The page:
June 16, 1953: Secretary of State John Foster Dulles admitted that a small number of books had literally been burned by staff of American libraries overseas after they were ordered to rid their shelves of works by communist authors. An embarrassed President Eisenhower, speaking at the Dartmouth College commencement, urged the graduates not to "join the bookburners" but to read and learn what communism really is and fight it with full understanding. The banned authors included NAACP president Walter White, New York Herald Tribune chief Washington correspondent Bert Andrews, and detective novelist Dashiell Hammett.
November 16, 1973: Residents of Drake, N.D. (pop. 650) were dumfounded at criticism leveled against their town after school employees burned 32 paperback copies of Slaughterhouse Five on orders from the school board, which had concluded that the book was "unsuitable for 15-year-old minds." A school spokesman said the board was also examining books by John Steinbeck, Ernest Hemingway, and William Faulkner that had been assigned by the same teacher and if they were found unsuitable they would destroyed, too.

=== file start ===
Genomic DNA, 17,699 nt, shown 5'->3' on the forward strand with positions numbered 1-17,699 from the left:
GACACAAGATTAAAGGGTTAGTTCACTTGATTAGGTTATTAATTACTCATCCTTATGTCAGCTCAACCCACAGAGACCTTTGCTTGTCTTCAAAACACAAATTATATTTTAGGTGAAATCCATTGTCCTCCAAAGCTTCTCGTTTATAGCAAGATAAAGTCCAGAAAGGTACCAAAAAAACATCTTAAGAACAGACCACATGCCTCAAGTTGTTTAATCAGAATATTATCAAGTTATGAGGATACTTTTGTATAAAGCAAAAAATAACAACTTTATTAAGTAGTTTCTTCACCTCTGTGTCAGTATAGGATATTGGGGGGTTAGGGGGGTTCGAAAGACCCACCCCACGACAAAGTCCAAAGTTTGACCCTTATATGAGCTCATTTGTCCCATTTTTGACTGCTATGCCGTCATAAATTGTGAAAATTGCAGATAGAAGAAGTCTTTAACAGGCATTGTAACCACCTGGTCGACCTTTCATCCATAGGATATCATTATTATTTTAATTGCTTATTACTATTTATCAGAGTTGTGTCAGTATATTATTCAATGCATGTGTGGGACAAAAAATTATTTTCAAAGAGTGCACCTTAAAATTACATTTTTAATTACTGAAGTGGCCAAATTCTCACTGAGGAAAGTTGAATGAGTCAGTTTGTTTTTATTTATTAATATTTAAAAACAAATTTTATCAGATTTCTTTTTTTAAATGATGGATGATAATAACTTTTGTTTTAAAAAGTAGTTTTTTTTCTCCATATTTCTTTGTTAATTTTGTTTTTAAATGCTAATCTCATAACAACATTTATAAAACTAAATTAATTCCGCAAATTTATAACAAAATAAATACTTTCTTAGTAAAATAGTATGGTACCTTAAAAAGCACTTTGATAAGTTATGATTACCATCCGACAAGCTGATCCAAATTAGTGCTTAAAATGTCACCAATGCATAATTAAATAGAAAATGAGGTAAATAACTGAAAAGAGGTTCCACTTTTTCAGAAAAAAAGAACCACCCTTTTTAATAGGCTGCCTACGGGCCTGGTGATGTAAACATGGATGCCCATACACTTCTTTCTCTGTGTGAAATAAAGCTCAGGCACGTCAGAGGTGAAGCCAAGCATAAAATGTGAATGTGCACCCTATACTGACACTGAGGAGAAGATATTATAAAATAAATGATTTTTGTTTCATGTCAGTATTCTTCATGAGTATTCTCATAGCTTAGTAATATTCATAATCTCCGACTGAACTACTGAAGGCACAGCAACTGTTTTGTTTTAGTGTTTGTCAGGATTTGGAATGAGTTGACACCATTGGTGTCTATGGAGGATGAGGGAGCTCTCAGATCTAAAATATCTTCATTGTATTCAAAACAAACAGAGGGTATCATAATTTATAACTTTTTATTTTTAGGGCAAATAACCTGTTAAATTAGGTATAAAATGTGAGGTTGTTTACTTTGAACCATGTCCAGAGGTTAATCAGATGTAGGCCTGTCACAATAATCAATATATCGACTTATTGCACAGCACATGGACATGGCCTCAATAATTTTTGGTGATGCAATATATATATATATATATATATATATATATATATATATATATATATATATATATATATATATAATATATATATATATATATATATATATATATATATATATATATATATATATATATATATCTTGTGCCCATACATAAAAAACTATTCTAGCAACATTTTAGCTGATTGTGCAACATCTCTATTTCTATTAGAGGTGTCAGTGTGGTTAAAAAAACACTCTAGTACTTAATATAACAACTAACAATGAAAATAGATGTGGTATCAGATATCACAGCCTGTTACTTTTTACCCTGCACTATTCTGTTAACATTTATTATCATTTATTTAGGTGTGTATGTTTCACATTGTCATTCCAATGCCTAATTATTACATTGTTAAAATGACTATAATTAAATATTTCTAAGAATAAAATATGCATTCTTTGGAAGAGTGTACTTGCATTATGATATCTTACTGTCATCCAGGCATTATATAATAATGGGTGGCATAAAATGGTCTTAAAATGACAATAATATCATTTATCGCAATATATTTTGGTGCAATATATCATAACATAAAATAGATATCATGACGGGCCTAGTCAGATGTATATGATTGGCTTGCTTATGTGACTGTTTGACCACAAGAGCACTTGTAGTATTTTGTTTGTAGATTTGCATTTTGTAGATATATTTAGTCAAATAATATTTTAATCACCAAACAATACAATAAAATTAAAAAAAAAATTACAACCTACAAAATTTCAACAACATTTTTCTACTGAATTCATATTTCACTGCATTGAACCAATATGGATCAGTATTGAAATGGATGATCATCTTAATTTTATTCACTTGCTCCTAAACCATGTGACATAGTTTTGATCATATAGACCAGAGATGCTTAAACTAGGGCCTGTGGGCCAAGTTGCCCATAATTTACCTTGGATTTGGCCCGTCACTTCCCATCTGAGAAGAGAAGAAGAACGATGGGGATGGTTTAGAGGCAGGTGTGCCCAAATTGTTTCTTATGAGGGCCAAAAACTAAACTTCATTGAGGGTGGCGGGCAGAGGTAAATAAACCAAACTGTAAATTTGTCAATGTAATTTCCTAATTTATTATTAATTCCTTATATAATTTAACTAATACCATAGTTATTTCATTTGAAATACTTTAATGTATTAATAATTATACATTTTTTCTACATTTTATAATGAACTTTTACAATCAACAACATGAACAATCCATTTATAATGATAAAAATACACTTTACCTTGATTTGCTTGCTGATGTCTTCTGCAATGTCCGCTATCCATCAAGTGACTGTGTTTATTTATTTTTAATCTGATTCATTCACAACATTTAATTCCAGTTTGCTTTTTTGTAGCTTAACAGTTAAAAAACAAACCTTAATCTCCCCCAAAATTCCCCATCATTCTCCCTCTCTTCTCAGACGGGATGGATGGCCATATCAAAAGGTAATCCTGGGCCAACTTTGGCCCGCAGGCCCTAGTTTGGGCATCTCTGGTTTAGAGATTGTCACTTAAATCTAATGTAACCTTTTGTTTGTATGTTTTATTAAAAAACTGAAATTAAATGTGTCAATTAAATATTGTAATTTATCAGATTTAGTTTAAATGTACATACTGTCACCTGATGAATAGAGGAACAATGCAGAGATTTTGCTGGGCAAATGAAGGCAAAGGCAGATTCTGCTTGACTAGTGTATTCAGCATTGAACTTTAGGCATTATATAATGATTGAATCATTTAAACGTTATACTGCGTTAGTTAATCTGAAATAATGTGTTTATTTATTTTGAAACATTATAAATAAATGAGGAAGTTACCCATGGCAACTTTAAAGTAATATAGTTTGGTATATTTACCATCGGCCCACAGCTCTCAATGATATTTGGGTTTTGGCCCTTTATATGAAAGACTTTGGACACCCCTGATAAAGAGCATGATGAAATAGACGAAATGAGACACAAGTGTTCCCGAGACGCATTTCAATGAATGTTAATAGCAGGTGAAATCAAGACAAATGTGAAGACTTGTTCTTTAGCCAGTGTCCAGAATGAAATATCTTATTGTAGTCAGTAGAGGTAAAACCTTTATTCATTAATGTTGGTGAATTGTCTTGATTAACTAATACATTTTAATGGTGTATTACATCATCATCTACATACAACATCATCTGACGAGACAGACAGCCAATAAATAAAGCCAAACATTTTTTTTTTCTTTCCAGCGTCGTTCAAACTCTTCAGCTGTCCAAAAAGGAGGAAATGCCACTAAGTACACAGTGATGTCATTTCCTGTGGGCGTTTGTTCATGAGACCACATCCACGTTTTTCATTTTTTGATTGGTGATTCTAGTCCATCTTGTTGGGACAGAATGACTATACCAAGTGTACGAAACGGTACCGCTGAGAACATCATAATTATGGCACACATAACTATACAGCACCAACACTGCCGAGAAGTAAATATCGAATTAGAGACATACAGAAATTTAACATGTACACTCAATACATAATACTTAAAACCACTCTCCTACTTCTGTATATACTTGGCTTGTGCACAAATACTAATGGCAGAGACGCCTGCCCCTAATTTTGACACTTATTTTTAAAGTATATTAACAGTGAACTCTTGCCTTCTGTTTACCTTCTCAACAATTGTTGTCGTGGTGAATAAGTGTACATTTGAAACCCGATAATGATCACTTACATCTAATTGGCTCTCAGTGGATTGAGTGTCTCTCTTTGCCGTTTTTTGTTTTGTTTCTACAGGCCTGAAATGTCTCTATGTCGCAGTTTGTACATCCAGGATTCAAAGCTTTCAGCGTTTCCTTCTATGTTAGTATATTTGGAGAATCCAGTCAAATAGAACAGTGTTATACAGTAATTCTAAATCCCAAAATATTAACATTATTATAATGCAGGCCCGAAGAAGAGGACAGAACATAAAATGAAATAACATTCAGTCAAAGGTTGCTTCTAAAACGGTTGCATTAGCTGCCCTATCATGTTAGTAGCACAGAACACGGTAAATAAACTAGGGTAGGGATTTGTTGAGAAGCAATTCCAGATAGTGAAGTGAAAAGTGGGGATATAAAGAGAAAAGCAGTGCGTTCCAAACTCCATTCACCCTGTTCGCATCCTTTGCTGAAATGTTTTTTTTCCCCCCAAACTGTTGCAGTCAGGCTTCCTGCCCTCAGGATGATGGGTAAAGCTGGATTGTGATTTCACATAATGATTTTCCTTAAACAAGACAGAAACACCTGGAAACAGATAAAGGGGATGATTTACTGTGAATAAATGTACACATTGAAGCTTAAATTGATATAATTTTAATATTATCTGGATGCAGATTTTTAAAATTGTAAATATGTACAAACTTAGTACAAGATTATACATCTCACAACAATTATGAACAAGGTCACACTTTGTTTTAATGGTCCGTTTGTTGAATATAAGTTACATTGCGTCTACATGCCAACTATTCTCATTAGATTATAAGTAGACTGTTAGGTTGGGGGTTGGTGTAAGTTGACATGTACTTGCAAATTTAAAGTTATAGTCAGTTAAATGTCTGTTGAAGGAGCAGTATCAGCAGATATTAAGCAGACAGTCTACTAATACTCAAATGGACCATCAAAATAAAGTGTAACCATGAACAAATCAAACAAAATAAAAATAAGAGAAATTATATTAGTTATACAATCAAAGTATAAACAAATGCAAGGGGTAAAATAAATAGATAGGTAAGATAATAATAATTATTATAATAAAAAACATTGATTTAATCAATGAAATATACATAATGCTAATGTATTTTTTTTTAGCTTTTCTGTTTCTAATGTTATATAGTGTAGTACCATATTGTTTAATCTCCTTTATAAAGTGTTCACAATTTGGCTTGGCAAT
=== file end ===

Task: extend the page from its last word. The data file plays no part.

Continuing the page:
March 21, 1958: Department of Agriculture officials were reported to have burned 2,500 copies of a recent farm census report that implicitly criticized Republican farm policies. Assistant Secretary of Agriculture Don Paarlberg admitted he had ordered the booklets destroyed because they were "deemed to be statistically not representative in certain respects."
November 24, 1952: A preacher in Rocky Mount, N.C., announced he would burn a copy of the New Revised Standard Version of the Bible to protest the substitution of "young woman" for "virgin" and other changes from the King James version. He also charged that the National Council of Churches of Christ was deriving an "unmoral profit" from royalties on the book. "I think their price is a little steep anyhow," he added.